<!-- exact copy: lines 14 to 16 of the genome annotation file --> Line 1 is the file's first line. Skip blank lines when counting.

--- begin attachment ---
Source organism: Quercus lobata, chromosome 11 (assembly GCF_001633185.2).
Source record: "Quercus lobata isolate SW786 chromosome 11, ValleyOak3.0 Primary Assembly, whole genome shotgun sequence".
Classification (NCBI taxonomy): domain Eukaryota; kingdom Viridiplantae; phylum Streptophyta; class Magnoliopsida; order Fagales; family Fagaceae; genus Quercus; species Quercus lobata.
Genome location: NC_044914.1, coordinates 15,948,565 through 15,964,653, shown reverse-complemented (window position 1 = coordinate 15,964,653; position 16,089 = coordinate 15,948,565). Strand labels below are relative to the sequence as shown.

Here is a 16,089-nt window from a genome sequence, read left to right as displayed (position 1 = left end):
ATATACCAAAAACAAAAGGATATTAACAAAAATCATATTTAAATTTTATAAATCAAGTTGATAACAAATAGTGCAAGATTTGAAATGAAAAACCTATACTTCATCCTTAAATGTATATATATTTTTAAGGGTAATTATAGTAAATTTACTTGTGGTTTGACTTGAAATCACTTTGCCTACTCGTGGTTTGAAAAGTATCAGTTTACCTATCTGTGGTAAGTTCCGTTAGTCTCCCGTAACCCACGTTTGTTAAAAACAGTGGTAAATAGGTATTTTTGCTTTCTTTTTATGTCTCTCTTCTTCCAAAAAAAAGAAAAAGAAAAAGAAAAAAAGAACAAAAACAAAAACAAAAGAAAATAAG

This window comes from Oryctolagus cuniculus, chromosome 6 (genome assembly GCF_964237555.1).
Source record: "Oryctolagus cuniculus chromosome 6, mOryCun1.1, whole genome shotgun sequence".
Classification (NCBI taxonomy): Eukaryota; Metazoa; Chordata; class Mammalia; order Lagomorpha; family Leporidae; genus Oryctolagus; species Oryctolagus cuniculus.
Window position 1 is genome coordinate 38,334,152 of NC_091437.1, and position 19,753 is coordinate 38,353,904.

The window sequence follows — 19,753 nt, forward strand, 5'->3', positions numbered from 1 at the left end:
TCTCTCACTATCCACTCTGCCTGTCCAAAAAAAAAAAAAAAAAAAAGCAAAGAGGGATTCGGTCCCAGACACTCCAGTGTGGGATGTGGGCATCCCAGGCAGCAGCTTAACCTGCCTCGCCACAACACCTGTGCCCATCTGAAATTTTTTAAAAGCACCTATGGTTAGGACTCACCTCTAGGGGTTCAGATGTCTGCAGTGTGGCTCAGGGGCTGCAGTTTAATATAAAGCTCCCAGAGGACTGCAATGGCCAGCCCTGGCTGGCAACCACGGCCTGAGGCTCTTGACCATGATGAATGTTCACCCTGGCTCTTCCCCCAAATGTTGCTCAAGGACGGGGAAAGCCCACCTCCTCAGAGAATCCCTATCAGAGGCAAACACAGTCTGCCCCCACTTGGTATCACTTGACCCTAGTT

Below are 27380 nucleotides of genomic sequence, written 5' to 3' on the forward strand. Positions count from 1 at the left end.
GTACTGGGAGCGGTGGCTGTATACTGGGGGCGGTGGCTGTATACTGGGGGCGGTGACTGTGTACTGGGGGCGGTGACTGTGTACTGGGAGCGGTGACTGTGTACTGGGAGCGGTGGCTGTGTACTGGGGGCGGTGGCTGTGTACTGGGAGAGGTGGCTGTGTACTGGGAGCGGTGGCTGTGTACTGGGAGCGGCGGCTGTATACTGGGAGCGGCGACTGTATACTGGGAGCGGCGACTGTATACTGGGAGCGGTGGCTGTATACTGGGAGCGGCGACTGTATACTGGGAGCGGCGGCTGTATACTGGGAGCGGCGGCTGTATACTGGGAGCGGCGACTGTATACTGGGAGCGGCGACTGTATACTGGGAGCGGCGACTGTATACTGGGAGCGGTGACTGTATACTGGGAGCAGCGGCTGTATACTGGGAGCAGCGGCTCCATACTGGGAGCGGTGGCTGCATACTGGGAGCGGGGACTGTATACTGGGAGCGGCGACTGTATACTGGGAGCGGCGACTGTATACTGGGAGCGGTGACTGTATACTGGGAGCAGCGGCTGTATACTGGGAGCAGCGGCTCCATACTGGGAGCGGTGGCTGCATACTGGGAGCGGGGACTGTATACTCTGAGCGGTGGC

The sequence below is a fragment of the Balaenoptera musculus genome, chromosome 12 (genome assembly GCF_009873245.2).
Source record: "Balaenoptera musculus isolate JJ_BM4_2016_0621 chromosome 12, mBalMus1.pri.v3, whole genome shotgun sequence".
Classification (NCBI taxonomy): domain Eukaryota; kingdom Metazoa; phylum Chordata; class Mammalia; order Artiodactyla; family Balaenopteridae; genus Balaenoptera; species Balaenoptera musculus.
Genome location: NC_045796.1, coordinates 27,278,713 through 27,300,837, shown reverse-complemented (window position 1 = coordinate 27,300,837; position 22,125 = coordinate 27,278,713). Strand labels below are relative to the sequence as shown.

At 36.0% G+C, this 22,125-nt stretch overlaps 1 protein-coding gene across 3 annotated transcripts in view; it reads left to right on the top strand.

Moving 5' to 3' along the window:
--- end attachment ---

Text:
GTACTGGGAGCGGTGGCTGTATACTGGGGGCGGTGGCTGTATACTGGGGGCGGTGACTGTGTACTGGGGGCGGTGACTGTGTACTGGGAGCGGTGACTGTGTACTGGGAGCGGTGGCTGTGTACTGGGGGCGGTGGCTGTGTACTGGGAGAGGTGGCTGTGTACTGGGAGCGGTGGCTGTGTACTGGGAGCGGCGGCTGTATACTGGGAGCGGCGACTGTATACTGGGAGCGGCGACTGTATACTGGGAGCGGTGGCTGTATACTGGGAGCGGCGACTGTATACTGGGAGCGGCGGCTGTATACTGGGAGCGGCGGCTGTATACTGGGAGCGGCGACTGTATACTGGGAGCGGCGACTGTATACTGGGAGCGGCGACTGTATACTGGGAGCGGTGACTGTATACTGGGAGCAGCGGCTGTATACTGGGAGCAGCGGCTCCATACTGGGAGCGGTGGCTGCATACTGGGAGCGGGGACTGTATACTGGGAGCGGCGACTGTATACTGGGAGCGGCGACTGTATACTGGGAGCGGTGACTGTATACTGGGAGCAGCGGCTGTATACTGGGAGCAGCGGCTCCATACTGGGAGCGGTGGCTGCATACTGGGAGCGGGGACTGTATACTCTGAGCGGTGGC

The sequence below is a fragment of the Balaenoptera musculus genome, chromosome 12 (genome assembly GCF_009873245.2).
Source record: "Balaenoptera musculus isolate JJ_BM4_2016_0621 chromosome 12, mBalMus1.pri.v3, whole genome shotgun sequence".